For the first year ties should be all black and nowadays the “man in black” has a range of choice both in material and shape. A few years ago only gros grain silk was admissible, and this after a few wearings looked shiny and greasy; now, the soft crepe de chine, china silks and armures are made up in the ever popular four-in-hand and puff shapes, the former being preferable for deep mourning, requiring no pin.
Jewelry, except what is absolutely necessary, is tabooed. A black silk watch guard is better form than a chain, and it is debatable whether the usual plain gold studs and sleeve buttons are better taste than the black ones, whether of onyx or enamel. For a widower there is something incongruous in the glitter of gold, and the black studs and sleeve buttons seem more consistent; but for heaven’s sake don’t wear a black jet or onyx watch chain, they make the gods weep. And, by the way, a velvet collar on the overcoat is not mourning, nor this garment made of brown and blue chinchilla, however dark; neither are black satin ties, nor a brown derby with a band on it, which last eyesore is not infrequent. It would be impossible in the limits of this article to enumerate the various solecisms of fashion even well informed men commit in wearing mourning. Only a few general rules can be given and you do the rest.
It is, however, in the matter of gloves that men err most frequently. Most men hate a black glove, buy a pair for the funeral, wear them till worn out and then buy their favorite color. They must, however, in wearing the deeper grades of mourning, wear only black gloves for one year, or go bare handed, a mechanic like alternative, but far better than to done pumpkin colored dogskins or even brown ones. As fashion, however, is great, so also is she merciful, and at the ned of the year a very dark tan may be permitted, another instance of those unwritten laws which smooth the way of man.
And now having exhausted deep mourning, let me consider what might be called “mitigated grief.”
Under this head also I may consider collateral sorrow, that for all the less near degrees of kindred. After the first year the band may be lowered, and clothes of various black and gray mixtures be worn. Ties of pure white, black and white and vice versa are permissible, but mourning must be left off gradually, so that the re-adoption of colors be most imperceptible. Lavender, heliotrope and gray are allowed in scarfs, though a man’s individual taste may be followed in this respect. What is said of second or half mourning is applicable to “complimentary” mourning—a despicable term, but I know no other. In deep mourning, for three months at the very least, men should attend no theaters, banquets or festivities requiring a dress suit. After that time he may, if he cares to, and should, wear a black tie of dull silk. Satin is never mourning. His jewelry in full dress should be the white enamel so generally worn. Here is something absolutely ghastly in seeing a man arrayed for a function with such grave-like suggestions as black jewelry about him.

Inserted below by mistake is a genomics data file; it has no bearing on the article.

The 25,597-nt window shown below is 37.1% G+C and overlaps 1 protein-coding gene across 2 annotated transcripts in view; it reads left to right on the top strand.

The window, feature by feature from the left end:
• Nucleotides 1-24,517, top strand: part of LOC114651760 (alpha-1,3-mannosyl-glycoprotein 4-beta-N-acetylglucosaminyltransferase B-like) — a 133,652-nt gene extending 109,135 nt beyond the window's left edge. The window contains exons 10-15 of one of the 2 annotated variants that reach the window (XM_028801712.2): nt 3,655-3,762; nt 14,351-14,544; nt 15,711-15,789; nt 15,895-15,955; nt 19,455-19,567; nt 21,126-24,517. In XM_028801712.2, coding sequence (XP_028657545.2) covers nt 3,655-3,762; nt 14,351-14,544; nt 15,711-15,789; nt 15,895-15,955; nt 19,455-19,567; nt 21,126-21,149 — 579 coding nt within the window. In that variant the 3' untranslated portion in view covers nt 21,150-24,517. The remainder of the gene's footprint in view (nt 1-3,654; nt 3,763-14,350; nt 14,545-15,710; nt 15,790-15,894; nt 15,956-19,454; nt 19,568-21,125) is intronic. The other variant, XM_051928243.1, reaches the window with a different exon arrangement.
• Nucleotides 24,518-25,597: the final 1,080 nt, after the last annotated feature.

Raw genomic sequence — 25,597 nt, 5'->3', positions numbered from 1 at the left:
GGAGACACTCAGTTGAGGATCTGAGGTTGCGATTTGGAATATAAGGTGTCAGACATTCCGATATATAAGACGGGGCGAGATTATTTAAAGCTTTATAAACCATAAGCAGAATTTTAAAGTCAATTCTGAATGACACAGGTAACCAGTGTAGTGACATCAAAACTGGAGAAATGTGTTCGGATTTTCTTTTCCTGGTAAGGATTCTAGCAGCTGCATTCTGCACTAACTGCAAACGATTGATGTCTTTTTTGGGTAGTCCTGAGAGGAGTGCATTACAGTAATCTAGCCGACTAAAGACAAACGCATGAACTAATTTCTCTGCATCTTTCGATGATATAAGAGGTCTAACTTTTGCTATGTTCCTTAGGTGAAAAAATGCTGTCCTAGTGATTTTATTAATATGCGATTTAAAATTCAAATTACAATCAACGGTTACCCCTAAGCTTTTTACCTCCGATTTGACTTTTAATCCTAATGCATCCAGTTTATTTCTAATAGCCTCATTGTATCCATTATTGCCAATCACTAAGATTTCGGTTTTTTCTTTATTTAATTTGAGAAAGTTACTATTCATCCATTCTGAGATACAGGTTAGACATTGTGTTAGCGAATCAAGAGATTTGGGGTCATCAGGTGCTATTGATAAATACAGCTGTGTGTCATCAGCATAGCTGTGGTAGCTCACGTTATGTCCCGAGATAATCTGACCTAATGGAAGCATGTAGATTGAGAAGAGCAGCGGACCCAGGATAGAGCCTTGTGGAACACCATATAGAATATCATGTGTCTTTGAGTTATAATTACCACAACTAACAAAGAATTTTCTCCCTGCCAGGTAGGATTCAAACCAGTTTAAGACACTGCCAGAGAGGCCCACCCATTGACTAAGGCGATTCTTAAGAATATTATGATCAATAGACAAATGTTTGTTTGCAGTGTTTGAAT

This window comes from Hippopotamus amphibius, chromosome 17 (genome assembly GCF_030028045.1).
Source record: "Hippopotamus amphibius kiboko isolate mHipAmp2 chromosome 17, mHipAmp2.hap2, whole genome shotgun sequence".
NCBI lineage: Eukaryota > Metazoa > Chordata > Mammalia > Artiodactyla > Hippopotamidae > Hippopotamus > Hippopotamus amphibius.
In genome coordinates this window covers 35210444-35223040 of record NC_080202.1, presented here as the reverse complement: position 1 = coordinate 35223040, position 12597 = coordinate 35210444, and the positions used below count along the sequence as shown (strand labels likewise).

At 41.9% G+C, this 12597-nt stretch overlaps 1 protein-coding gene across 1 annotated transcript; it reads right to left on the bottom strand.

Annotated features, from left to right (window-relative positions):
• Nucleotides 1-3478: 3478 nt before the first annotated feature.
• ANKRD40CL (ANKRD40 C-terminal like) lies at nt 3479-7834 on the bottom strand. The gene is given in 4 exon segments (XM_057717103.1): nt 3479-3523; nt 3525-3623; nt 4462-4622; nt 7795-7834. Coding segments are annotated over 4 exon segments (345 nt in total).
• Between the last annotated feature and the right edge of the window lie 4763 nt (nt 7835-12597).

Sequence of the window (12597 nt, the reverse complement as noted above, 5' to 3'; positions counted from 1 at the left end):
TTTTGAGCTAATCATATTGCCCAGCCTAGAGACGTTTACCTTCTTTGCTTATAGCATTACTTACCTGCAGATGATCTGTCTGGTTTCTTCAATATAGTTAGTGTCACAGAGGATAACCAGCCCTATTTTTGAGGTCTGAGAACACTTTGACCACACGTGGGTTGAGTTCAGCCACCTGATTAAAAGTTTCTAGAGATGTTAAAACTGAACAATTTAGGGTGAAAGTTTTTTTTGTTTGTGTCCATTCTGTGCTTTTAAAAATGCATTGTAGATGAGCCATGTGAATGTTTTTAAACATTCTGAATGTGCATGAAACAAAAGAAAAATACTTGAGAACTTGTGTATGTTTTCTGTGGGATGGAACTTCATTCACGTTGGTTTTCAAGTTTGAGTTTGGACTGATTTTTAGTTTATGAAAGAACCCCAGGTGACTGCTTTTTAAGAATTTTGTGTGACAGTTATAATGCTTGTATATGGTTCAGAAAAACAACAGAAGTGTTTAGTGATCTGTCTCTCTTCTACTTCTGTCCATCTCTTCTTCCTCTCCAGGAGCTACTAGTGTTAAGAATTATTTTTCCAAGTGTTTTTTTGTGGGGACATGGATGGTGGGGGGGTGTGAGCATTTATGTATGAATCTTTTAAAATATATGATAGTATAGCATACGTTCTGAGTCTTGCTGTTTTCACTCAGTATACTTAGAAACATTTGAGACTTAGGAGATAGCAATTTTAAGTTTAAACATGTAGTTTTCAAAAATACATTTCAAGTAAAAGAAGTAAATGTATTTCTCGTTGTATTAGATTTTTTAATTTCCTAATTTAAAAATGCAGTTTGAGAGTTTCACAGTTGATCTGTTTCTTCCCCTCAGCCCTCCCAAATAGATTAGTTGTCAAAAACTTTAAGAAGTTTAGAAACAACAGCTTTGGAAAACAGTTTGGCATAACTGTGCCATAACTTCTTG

The simple and beautifully pathetic mourning of the soldier and sailor, the black band on the coat sleeve, has something infinitely touching about it, and appeals to one’s sense of the fitting more perhaps than the trailing weeds that women wear or the crow like attire of men, but we have not as yet arrived at any such simple solution of the problem of black, and as the etiquette of mourning now stands it should be respected. It is, after all, a matter of sentiment, above all a matter of good feeling. Precise rules are impossible to formulate, and its depth and direction must depend on individual taste. Above all, no man should be judged harshly for any deviation from the custom, even though he might show better taste by conforming to it. Many a sad heart throbs beneath a gay mantle and many a happy one has crape, so to speak, on its door bell; like the pathetic emblem waving at many a door, while the “wakers” make merry within.
Repository [Canton, OH] 30 July 1892: p 12
Chris Woodyard is the author of The Victorian Book of the Dead, The Ghost Wore Black, The Headless Horror, The Face in the Window, and the 7-volume Haunted Ohio series. She is also the chronicler of the adventures of that amiable murderess Mrs Daffodil in A Spot of Bother: Four Macabre Tales. The books are available in paperback and for Kindle. Indexes and fact sheets for all of these books may be found by searching hauntedohiobooks.com. Join her on FB at Haunted Ohio by Chris Woodyard or The Victorian Book of the Dead. And visit her newest blog The Victorian Book of the Dead.